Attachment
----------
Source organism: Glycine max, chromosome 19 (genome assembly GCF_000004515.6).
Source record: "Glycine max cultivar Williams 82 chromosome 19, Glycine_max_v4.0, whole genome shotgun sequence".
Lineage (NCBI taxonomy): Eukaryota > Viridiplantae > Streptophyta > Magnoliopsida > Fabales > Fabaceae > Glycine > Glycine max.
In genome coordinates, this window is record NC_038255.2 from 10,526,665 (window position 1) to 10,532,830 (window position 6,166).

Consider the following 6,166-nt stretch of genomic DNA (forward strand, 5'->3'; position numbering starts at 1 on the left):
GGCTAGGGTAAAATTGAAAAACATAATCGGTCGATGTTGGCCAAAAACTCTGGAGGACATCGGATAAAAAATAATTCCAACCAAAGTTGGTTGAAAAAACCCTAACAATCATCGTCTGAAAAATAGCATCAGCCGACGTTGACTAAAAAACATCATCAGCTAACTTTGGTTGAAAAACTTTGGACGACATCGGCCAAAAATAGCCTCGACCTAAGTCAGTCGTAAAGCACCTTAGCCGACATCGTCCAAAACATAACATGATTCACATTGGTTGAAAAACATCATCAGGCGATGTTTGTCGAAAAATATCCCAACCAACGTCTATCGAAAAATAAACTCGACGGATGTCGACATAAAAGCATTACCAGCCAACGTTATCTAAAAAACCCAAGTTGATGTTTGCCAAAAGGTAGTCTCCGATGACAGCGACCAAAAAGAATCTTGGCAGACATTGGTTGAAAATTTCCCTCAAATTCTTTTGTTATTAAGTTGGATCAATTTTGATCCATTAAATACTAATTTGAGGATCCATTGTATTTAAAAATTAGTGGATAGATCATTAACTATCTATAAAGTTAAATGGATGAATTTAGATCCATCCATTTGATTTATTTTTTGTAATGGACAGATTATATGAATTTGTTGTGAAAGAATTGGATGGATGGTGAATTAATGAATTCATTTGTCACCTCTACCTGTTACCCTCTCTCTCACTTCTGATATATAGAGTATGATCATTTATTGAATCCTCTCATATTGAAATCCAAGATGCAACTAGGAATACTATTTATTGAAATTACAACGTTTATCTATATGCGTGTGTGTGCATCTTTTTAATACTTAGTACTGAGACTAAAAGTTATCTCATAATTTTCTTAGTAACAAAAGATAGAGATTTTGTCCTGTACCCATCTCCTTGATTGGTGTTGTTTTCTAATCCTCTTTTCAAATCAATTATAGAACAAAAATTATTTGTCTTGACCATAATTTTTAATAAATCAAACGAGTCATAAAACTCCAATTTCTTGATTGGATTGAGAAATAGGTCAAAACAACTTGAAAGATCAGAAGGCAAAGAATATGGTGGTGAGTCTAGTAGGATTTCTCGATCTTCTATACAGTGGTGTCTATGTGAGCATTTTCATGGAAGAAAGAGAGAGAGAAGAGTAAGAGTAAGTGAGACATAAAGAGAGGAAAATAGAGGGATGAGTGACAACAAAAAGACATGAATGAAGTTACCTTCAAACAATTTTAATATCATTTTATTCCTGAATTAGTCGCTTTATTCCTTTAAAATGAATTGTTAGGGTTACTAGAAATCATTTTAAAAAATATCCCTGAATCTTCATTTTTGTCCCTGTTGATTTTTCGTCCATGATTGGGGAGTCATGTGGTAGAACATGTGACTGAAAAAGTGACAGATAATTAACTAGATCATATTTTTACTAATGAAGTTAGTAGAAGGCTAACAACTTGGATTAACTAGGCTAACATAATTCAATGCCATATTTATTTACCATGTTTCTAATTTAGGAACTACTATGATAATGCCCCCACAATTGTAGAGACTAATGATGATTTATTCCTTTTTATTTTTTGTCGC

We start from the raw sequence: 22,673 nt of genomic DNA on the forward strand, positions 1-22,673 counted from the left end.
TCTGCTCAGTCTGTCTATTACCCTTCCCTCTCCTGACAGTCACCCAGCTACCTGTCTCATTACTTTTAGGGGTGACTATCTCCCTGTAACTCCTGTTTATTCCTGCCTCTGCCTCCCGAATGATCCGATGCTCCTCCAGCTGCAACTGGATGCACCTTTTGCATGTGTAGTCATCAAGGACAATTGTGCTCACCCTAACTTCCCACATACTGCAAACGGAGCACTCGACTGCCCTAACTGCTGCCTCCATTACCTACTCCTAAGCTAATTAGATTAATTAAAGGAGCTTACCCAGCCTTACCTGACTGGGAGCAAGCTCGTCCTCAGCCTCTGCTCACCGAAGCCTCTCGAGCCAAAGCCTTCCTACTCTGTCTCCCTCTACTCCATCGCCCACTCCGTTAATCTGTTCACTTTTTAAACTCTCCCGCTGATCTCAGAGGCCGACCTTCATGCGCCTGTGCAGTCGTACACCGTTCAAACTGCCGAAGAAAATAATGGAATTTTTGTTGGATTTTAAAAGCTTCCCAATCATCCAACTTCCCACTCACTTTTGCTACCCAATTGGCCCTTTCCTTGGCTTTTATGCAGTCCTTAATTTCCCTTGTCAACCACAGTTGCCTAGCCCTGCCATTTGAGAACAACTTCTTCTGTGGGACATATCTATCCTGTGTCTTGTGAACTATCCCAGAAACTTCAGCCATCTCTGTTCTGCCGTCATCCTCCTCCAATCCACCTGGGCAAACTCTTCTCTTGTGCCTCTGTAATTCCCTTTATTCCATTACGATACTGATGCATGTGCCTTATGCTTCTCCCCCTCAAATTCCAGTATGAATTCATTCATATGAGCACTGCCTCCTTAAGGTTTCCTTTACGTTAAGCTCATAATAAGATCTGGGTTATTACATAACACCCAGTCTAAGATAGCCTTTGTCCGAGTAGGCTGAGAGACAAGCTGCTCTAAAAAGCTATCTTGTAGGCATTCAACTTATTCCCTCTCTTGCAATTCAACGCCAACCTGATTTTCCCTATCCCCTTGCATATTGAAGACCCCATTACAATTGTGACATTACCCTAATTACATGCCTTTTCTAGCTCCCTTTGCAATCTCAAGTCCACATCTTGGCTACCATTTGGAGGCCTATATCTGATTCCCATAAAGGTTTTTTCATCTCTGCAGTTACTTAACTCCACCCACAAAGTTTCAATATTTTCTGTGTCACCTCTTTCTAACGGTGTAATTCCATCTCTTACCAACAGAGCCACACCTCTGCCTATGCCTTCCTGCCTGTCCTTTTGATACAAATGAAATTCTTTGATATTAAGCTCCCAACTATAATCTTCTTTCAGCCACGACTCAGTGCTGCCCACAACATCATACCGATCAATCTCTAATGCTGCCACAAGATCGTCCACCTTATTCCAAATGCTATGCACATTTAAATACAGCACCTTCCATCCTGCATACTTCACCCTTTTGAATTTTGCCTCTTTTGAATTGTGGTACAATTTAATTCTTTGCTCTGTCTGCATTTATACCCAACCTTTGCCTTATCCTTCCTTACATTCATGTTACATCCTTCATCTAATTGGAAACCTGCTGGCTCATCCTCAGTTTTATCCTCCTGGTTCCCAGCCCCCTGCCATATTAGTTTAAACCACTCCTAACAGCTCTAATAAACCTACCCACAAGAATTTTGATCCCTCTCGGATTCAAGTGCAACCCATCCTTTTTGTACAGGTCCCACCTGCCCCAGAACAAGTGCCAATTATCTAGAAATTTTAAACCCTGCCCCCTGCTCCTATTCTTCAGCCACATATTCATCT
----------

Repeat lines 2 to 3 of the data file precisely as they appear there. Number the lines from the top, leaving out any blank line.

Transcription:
Source record: "Glycine max cultivar Williams 82 chromosome 19, Glycine_max_v4.0, whole genome shotgun sequence".
Lineage (NCBI taxonomy): Eukaryota > Viridiplantae > Streptophyta > Magnoliopsida > Fabales > Fabaceae > Glycine > Glycine max.